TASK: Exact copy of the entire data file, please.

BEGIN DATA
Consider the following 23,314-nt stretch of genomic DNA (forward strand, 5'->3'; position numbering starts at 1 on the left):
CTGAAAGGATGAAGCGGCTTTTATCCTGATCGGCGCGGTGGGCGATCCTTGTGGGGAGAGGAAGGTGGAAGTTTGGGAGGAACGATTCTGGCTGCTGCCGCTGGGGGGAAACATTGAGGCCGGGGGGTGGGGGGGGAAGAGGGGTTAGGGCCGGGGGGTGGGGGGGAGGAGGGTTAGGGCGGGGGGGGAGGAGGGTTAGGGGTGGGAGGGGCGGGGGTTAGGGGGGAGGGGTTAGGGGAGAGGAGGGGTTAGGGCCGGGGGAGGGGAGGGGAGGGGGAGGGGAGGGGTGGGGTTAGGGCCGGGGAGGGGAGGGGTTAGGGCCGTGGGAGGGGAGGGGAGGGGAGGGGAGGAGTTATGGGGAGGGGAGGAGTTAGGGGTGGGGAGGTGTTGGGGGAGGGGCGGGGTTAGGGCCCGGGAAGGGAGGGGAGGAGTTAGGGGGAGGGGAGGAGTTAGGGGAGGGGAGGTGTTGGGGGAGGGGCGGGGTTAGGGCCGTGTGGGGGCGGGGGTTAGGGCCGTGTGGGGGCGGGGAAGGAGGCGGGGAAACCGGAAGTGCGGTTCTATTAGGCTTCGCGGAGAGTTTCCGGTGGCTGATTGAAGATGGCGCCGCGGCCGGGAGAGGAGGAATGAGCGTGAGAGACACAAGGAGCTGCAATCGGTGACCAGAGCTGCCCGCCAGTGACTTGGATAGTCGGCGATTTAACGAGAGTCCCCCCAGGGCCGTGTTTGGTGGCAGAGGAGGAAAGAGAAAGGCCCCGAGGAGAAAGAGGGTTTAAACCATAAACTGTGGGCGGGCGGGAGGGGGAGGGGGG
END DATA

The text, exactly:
Consider the following 23,314-nt stretch of genomic DNA (forward strand, 5'->3'; position numbering starts at 1 on the left):
CTGAAAGGATGAAGCGGCTTTTATCCTGATCGGCGCGGTGGGCGATCCTTGTGGGGAGAGGAAGGTGGAAGTTTGGGAGGAACGATTCTGGCTGCTGCCGCTGGGGGGAAACATTGAGGCCGGGGGGTGGGGGGGGAAGAGGGGTTAGGGCCGGGGGGTGGGGGGGAGGAGGGTTAGGGCGGGGGGGGAGGAGGGTTAGGGGTGGGAGGGGCGGGGGTTAGGGGGGAGGGGTTAGGGGAGAGGAGGGGTTAGGGCCGGGGGAGGGGAGGGGAGGGGGAGGGGAGGGGTGGGGTTAGGGCCGGGGAGGGGAGGGGTTAGGGCCGTGGGAGGGGAGGGGAGGGGAGGGGAGGAGTTATGGGGAGGGGAGGAGTTAGGGGTGGGGAGGTGTTGGGGGAGGGGCGGGGTTAGGGCCCGGGAAGGGAGGGGAGGAGTTAGGGGGAGGGGAGGAGTTAGGGGAGGGGAGGTGTTGGGGGAGGGGCGGGGTTAGGGCCGTGTGGGGGCGGGGGTTAGGGCCGTGTGGGGGCGGGGAAGGAGGCGGGGAAACCGGAAGTGCGGTTCTATTAGGCTTCGCGGAGAGTTTCCGGTGGCTGATTGAAGATGGCGCCGCGGCCGGGAGAGGAGGAATGAGCGTGAGAGACACAAGGAGCTGCAATCGGTGACCAGAGCTGCCCGCCAGTGACTTGGATAGTCGGCGATTTAACGAGAGTCCCCCCAGGGCCGTGTTTGGTGGCAGAGGAGGAAAGAGAAAGGCCCCGAGGAGAAAGAGGGTTTAAACCATAAACTGTGGGCGGGCGGGAGGGGGAGGGGGG